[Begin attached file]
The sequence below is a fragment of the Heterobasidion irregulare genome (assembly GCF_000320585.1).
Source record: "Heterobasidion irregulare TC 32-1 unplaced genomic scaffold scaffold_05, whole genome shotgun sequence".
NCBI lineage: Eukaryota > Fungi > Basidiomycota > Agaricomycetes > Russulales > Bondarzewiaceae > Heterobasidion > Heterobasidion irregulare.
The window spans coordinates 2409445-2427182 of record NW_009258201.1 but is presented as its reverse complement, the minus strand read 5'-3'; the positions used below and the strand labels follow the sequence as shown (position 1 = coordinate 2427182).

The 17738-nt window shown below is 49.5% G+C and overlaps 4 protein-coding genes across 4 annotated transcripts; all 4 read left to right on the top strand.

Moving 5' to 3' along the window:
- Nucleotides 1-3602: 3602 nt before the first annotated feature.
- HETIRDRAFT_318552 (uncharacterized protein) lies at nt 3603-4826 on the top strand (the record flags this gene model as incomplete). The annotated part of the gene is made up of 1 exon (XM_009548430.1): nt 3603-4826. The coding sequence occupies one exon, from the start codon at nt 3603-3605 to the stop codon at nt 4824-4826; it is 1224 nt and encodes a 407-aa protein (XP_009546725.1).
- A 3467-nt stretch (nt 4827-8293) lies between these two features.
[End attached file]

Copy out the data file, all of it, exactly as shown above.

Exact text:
The sequence below is a fragment of the Heterobasidion irregulare genome (assembly GCF_000320585.1).
Source record: "Heterobasidion irregulare TC 32-1 unplaced genomic scaffold scaffold_05, whole genome shotgun sequence".
NCBI lineage: Eukaryota > Fungi > Basidiomycota > Agaricomycetes > Russulales > Bondarzewiaceae > Heterobasidion > Heterobasidion irregulare.
The window spans coordinates 2409445-2427182 of record NW_009258201.1 but is presented as its reverse complement, the minus strand read 5'-3'; the positions used below and the strand labels follow the sequence as shown (position 1 = coordinate 2427182).

The 17738-nt window shown below is 49.5% G+C and overlaps 4 protein-coding genes across 4 annotated transcripts; all 4 read left to right on the top strand.

Moving 5' to 3' along the window:
- Nucleotides 1-3602: 3602 nt before the first annotated feature.
- HETIRDRAFT_318552 (uncharacterized protein) lies at nt 3603-4826 on the top strand (the record flags this gene model as incomplete). The annotated part of the gene is made up of 1 exon (XM_009548430.1): nt 3603-4826. The coding sequence occupies one exon, from the start codon at nt 3603-3605 to the stop codon at nt 4824-4826; it is 1224 nt and encodes a 407-aa protein (XP_009546725.1).
- A 3467-nt stretch (nt 4827-8293) lies between these two features.